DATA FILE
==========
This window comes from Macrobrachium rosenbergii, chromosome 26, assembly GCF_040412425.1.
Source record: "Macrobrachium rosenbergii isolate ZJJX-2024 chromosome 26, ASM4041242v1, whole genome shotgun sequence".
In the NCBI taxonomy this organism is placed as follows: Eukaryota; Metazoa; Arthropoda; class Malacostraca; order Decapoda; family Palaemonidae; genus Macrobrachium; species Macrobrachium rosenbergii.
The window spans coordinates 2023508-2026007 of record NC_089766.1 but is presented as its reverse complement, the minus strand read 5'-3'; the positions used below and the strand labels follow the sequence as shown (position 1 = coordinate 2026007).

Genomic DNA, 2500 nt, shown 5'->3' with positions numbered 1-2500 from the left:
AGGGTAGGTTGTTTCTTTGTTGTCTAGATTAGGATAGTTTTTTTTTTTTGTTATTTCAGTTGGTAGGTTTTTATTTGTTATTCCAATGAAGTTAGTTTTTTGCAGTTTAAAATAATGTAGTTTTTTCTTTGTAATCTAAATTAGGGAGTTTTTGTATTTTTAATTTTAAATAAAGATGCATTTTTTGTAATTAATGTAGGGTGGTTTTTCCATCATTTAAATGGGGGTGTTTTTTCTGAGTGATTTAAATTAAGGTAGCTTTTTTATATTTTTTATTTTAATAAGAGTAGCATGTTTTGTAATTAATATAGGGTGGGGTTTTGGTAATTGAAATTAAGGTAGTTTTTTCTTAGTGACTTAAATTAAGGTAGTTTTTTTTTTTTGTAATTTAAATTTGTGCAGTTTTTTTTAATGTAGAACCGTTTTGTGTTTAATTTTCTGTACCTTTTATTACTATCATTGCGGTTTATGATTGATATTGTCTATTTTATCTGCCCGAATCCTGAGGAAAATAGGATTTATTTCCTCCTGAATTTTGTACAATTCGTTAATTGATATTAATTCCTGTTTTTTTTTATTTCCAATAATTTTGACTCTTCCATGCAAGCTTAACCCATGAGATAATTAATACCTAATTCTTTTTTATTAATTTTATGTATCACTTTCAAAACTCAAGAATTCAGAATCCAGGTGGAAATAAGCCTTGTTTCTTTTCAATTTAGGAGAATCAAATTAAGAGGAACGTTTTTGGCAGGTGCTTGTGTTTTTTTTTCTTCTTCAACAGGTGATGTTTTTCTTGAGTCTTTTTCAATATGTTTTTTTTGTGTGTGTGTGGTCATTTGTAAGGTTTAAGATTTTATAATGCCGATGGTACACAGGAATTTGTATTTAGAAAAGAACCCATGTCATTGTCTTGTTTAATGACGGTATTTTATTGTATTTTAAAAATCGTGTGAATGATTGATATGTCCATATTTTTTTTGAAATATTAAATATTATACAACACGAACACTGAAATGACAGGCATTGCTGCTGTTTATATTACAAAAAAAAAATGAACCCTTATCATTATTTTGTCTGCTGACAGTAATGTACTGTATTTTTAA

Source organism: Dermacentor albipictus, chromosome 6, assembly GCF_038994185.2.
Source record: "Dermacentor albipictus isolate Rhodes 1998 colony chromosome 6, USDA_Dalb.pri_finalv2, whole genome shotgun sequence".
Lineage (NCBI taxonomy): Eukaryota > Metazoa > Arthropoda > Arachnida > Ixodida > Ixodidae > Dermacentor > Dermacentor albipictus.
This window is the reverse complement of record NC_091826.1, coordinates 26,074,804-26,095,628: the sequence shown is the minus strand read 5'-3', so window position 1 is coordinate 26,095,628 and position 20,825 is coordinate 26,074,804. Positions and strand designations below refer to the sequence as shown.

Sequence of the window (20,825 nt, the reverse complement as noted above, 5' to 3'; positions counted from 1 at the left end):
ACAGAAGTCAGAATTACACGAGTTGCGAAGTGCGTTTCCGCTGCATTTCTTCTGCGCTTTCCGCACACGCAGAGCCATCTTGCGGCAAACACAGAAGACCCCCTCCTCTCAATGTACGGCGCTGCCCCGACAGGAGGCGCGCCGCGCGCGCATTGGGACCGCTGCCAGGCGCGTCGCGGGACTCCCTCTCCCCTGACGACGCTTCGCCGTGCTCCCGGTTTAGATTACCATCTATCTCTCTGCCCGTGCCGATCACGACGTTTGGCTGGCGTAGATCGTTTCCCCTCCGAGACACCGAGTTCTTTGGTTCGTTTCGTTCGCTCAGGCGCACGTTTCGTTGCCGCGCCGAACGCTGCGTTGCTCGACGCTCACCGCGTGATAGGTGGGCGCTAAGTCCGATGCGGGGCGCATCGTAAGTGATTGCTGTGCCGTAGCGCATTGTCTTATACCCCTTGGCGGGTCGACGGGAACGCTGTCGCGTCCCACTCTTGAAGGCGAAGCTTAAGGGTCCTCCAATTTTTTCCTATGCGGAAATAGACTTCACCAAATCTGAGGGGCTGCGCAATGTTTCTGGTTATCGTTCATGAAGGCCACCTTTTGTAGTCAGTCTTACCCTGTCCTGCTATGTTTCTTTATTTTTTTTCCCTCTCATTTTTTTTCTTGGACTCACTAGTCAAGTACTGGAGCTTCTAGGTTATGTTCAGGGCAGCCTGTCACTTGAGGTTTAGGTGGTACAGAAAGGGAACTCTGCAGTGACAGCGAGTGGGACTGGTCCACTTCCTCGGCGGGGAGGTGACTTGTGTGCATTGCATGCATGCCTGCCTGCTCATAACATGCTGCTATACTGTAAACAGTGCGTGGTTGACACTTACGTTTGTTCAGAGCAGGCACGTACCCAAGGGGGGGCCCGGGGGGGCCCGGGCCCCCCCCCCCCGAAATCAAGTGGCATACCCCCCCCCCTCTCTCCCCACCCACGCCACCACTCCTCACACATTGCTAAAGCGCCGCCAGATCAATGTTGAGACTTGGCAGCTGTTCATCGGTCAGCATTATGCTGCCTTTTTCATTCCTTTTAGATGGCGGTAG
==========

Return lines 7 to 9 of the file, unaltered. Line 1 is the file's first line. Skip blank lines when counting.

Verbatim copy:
Source organism: Dermacentor albipictus, chromosome 6, assembly GCF_038994185.2.
Source record: "Dermacentor albipictus isolate Rhodes 1998 colony chromosome 6, USDA_Dalb.pri_finalv2, whole genome shotgun sequence".
Lineage (NCBI taxonomy): Eukaryota > Metazoa > Arthropoda > Arachnida > Ixodida > Ixodidae > Dermacentor > Dermacentor albipictus.